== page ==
There are 22 amino acids that are found in proteins and of these, only 20 are specified by the universal genetic code. The others, selenocysteine and pyrrolysine use tRNAs that are able to base pair with stop codons in the mRNA during translation. When this happens, these unusual amino acids can be incorporated into proteins. Enzymes containing selenocysteine, for example, include glutathione peroxidases, tetraiodothyronine 5' deiodinases, thioredoxin reductases, formate dehydrogenases, glycine reductases, and selenophosphate synthetase. Pyrrolysine-containing proteins are much rarer and are mostly confined to archaea.
Essential and non-essential
Nutritionists divide amino acids into two groups - essential amino acids (must be in the diet because cells can’t synthesize them) and non-essential amino acids (can be made by cells). This classification of amino acids has little to do with the structure of amino acids. Essential amino acids vary considerable from one organism to another and even differ in humans, depending on whether they are adults or children. Table 2.1 shows essential and non-essential amino acids in humans.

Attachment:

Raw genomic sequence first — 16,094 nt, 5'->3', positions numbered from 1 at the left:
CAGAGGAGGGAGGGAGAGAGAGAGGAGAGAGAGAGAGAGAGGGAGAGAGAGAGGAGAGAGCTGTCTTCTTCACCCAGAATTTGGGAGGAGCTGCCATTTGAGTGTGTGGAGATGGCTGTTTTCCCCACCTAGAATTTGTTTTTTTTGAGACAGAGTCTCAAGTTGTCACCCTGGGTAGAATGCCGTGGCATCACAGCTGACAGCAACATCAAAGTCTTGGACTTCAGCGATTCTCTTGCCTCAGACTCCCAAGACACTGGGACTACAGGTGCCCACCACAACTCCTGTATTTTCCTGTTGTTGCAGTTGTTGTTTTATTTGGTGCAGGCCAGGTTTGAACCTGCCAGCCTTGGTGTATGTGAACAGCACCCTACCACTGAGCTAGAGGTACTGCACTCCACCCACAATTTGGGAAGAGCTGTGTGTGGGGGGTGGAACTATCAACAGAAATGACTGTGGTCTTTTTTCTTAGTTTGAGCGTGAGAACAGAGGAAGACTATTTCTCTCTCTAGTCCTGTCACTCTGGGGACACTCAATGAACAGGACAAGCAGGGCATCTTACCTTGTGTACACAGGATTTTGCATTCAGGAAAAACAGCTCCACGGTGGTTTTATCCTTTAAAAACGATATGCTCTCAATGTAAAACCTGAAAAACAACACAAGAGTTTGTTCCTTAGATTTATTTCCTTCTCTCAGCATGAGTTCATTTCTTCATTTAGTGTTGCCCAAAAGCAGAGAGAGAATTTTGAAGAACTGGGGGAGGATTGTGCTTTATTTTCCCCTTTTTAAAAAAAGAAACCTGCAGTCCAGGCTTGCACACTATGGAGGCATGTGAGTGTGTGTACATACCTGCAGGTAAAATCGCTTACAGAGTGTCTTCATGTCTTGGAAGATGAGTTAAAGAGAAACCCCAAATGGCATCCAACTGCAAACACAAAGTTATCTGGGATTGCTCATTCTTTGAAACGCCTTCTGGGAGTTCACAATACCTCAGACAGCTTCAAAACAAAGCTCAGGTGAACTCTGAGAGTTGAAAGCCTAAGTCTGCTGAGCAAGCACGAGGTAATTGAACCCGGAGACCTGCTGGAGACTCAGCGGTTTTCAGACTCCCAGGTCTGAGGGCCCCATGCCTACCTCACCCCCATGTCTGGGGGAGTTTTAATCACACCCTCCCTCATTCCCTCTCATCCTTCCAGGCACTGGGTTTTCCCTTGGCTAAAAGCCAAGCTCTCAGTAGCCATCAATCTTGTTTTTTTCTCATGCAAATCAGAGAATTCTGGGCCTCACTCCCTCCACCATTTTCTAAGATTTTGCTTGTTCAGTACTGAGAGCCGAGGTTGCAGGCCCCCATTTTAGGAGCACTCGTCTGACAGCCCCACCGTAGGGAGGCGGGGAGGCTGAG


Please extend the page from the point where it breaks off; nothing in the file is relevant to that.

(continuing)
Some amino acids that are normally nonessential, may need to be obtained from the diet in certain cases. Individuals who do not synthesize sufficient amounts of arginine, cysteine, glutamine, proline, selenocysteine, serine, and tyrosine, due to illness, for example, may need dietary supplements containing these amino acids.
Table 2.1 - Essential and non-essential amino acids
Non-protein amino acids